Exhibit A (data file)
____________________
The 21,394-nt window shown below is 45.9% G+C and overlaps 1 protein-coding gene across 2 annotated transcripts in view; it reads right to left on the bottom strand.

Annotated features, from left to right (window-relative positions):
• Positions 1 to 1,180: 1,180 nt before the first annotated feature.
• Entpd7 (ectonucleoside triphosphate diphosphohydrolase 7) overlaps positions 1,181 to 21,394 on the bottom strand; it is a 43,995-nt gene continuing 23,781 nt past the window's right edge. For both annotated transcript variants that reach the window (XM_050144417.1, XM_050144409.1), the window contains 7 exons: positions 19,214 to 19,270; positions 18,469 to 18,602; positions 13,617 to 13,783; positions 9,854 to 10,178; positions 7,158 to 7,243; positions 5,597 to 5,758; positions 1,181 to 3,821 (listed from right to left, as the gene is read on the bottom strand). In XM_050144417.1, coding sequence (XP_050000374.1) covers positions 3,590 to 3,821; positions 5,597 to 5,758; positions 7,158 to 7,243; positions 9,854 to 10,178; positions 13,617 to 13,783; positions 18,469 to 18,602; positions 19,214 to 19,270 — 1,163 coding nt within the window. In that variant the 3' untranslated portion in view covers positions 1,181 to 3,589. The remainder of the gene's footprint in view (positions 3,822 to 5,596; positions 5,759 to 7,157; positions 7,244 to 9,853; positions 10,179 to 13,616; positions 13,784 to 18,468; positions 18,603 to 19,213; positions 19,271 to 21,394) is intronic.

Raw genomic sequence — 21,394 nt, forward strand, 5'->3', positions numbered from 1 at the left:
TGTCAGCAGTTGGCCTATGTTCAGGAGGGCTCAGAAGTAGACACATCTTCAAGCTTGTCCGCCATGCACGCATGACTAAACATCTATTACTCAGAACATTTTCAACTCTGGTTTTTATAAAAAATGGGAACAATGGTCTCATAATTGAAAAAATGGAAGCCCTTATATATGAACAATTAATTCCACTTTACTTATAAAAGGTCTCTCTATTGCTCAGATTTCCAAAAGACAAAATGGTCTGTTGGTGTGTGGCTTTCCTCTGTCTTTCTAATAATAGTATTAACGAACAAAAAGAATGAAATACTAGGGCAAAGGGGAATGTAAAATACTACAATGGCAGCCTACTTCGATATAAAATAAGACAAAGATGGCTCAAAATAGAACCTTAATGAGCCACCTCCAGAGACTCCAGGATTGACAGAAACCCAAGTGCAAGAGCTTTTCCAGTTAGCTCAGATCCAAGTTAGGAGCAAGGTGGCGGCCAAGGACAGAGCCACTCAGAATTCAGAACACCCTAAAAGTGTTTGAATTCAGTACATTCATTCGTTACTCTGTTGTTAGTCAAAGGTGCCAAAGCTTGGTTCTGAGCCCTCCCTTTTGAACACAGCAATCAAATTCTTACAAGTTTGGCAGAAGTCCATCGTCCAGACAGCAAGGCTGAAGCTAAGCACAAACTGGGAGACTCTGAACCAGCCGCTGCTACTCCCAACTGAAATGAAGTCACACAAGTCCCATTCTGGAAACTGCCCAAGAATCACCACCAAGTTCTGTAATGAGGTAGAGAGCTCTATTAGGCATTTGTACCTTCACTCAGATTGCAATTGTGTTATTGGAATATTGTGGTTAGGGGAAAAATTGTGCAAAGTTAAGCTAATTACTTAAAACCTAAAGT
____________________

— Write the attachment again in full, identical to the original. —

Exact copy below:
The 21,394-nt window shown below is 45.9% G+C and overlaps 1 protein-coding gene across 2 annotated transcripts in view; it reads right to left on the bottom strand.

Annotated features, from left to right (window-relative positions):
• Positions 1 to 1,180: 1,180 nt before the first annotated feature.
• Entpd7 (ectonucleoside triphosphate diphosphohydrolase 7) overlaps positions 1,181 to 21,394 on the bottom strand; it is a 43,995-nt gene continuing 23,781 nt past the window's right edge. For both annotated transcript variants that reach the window (XM_050144417.1, XM_050144409.1), the window contains 7 exons: positions 19,214 to 19,270; positions 18,469 to 18,602; positions 13,617 to 13,783; positions 9,854 to 10,178; positions 7,158 to 7,243; positions 5,597 to 5,758; positions 1,181 to 3,821 (listed from right to left, as the gene is read on the bottom strand). In XM_050144417.1, coding sequence (XP_050000374.1) covers positions 3,590 to 3,821; positions 5,597 to 5,758; positions 7,158 to 7,243; positions 9,854 to 10,178; positions 13,617 to 13,783; positions 18,469 to 18,602; positions 19,214 to 19,270 — 1,163 coding nt within the window. In that variant the 3' untranslated portion in view covers positions 1,181 to 3,589. The remainder of the gene's footprint in view (positions 3,822 to 5,596; positions 5,759 to 7,157; positions 7,244 to 9,853; positions 10,179 to 13,616; positions 13,784 to 18,468; positions 18,603 to 19,213; positions 19,271 to 21,394) is intronic.

Raw genomic sequence — 21,394 nt, forward strand, 5'->3', positions numbered from 1 at the left:
TGTCAGCAGTTGGCCTATGTTCAGGAGGGCTCAGAAGTAGACACATCTTCAAGCTTGTCCGCCATGCACGCATGACTAAACATCTATTACTCAGAACATTTTCAACTCTGGTTTTTATAAAAAATGGGAACAATGGTCTCATAATTGAAAAAATGGAAGCCCTTATATATGAACAATTAATTCCACTTTACTTATAAAAGGTCTCTCTATTGCTCAGATTTCCAAAAGACAAAATGGTCTGTTGGTGTGTGGCTTTCCTCTGTCTTTCTAATAATAGTATTAACGAACAAAAAGAATGAAATACTAGGGCAAAGGGGAATGTAAAATACTACAATGGCAGCCTACTTCGATATAAAATAAGACAAAGATGGCTCAAAATAGAACCTTAATGAGCCACCTCCAGAGACTCCAGGATTGACAGAAACCCAAGTGCAAGAGCTTTTCCAGTTAGCTCAGATCCAAGTTAGGAGCAAGGTGGCGGCCAAGGACAGAGCCACTCAGAATTCAGAACACCCTAAAAGTGTTTGAATTCAGTACATTCATTCGTTACTCTGTTGTTAGTCAAAGGTGCCAAAGCTTGGTTCTGAGCCCTCCCTTTTGAACACAGCAATCAAATTCTTACAAGTTTGGCAGAAGTCCATCGTCCAGACAGCAAGGCTGAAGCTAAGCACAAACTGGGAGACTCTGAACCAGCCGCTGCTACTCCCAACTGAAATGAAGTCACACAAGTCCCATTCTGGAAACTGCCCAAGAATCACCACCAAGTTCTGTAATGAGGTAGAGAGCTCTATTAGGCATTTGTACCTTCACTCAGATTGCAATTGTGTTATTGGAATATTGTGGTTAGGGGAAAAATTGTGCAAAGTTAAGCTAATTACTTAAAACCTAAAGT